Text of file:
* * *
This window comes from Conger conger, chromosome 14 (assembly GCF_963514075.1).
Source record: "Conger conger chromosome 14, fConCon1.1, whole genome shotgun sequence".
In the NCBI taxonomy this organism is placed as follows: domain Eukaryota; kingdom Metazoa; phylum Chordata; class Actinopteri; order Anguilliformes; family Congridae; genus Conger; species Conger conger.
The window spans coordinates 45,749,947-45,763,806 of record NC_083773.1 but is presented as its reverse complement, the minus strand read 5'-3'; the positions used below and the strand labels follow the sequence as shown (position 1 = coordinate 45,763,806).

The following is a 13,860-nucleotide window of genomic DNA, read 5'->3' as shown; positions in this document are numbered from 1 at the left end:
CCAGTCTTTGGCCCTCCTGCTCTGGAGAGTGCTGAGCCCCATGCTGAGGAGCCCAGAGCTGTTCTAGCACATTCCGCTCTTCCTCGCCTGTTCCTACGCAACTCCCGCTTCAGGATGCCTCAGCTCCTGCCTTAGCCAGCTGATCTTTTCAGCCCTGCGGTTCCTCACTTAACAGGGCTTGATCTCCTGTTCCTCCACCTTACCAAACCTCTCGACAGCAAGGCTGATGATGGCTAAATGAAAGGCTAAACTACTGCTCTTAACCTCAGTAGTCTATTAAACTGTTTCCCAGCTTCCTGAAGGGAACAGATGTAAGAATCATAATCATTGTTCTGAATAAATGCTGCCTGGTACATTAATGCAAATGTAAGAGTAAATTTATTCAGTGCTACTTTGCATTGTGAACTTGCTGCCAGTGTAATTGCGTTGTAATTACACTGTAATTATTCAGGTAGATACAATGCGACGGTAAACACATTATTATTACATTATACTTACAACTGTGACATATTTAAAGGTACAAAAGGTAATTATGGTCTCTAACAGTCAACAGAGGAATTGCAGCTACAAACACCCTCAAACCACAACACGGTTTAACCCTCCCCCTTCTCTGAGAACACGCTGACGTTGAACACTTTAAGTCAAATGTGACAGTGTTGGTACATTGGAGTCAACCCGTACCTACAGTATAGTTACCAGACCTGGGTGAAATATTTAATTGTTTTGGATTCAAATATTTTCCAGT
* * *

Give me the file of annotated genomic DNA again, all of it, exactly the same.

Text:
This window comes from Conger conger, chromosome 14 (assembly GCF_963514075.1).
Source record: "Conger conger chromosome 14, fConCon1.1, whole genome shotgun sequence".
In the NCBI taxonomy this organism is placed as follows: domain Eukaryota; kingdom Metazoa; phylum Chordata; class Actinopteri; order Anguilliformes; family Congridae; genus Conger; species Conger conger.
The window spans coordinates 45,749,947-45,763,806 of record NC_083773.1 but is presented as its reverse complement, the minus strand read 5'-3'; the positions used below and the strand labels follow the sequence as shown (position 1 = coordinate 45,763,806).

The following is a 13,860-nucleotide window of genomic DNA, read 5'->3' as shown; positions in this document are numbered from 1 at the left end:
CCAGTCTTTGGCCCTCCTGCTCTGGAGAGTGCTGAGCCCCATGCTGAGGAGCCCAGAGCTGTTCTAGCACATTCCGCTCTTCCTCGCCTGTTCCTACGCAACTCCCGCTTCAGGATGCCTCAGCTCCTGCCTTAGCCAGCTGATCTTTTCAGCCCTGCGGTTCCTCACTTAACAGGGCTTGATCTCCTGTTCCTCCACCTTACCAAACCTCTCGACAGCAAGGCTGATGATGGCTAAATGAAAGGCTAAACTACTGCTCTTAACCTCAGTAGTCTATTAAACTGTTTCCCAGCTTCCTGAAGGGAACAGATGTAAGAATCATAATCATTGTTCTGAATAAATGCTGCCTGGTACATTAATGCAAATGTAAGAGTAAATTTATTCAGTGCTACTTTGCATTGTGAACTTGCTGCCAGTGTAATTGCGTTGTAATTACACTGTAATTATTCAGGTAGATACAATGCGACGGTAAACACATTATTATTACATTATACTTACAACTGTGACATATTTAAAGGTACAAAAGGTAATTATGGTCTCTAACAGTCAACAGAGGAATTGCAGCTACAAACACCCTCAAACCACAACACGGTTTAACCCTCCCCCTTCTCTGAGAACACGCTGACGTTGAACACTTTAAGTCAAATGTGACAGTGTTGGTACATTGGAGTCAACCCGTACCTACAGTATAGTTACCAGACCTGGGTGAAATATTTAATTGTTTTGGATTCAAATATTTTCCAGT